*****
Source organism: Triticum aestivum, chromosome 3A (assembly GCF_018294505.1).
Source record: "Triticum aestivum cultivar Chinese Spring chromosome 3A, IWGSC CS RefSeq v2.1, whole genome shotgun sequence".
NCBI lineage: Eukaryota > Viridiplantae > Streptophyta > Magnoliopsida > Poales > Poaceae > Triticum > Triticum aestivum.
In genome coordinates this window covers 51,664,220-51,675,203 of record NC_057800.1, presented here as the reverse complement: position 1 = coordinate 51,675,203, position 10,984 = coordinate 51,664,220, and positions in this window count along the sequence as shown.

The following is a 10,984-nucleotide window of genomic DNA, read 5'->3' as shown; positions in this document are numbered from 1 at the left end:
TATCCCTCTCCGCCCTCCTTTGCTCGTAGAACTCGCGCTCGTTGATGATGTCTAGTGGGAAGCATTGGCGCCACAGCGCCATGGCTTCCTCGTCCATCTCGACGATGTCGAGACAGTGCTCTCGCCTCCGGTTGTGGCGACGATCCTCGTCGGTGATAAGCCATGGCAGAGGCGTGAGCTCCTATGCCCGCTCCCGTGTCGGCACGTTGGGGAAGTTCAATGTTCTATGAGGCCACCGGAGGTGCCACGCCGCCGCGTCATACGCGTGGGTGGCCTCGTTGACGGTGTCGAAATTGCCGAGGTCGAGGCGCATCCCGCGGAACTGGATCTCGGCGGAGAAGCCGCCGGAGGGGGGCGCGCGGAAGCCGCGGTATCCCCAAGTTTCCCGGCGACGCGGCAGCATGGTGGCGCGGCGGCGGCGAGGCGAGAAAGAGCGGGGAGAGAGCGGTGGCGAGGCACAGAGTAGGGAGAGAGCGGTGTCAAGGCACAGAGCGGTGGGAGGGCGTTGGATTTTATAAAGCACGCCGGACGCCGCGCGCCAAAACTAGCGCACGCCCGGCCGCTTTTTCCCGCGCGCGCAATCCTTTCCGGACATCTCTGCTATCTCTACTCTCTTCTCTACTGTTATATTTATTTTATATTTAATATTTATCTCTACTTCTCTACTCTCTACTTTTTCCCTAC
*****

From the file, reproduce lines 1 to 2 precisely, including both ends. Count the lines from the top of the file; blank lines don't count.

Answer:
Source organism: Triticum aestivum, chromosome 3A (assembly GCF_018294505.1).
Source record: "Triticum aestivum cultivar Chinese Spring chromosome 3A, IWGSC CS RefSeq v2.1, whole genome shotgun sequence".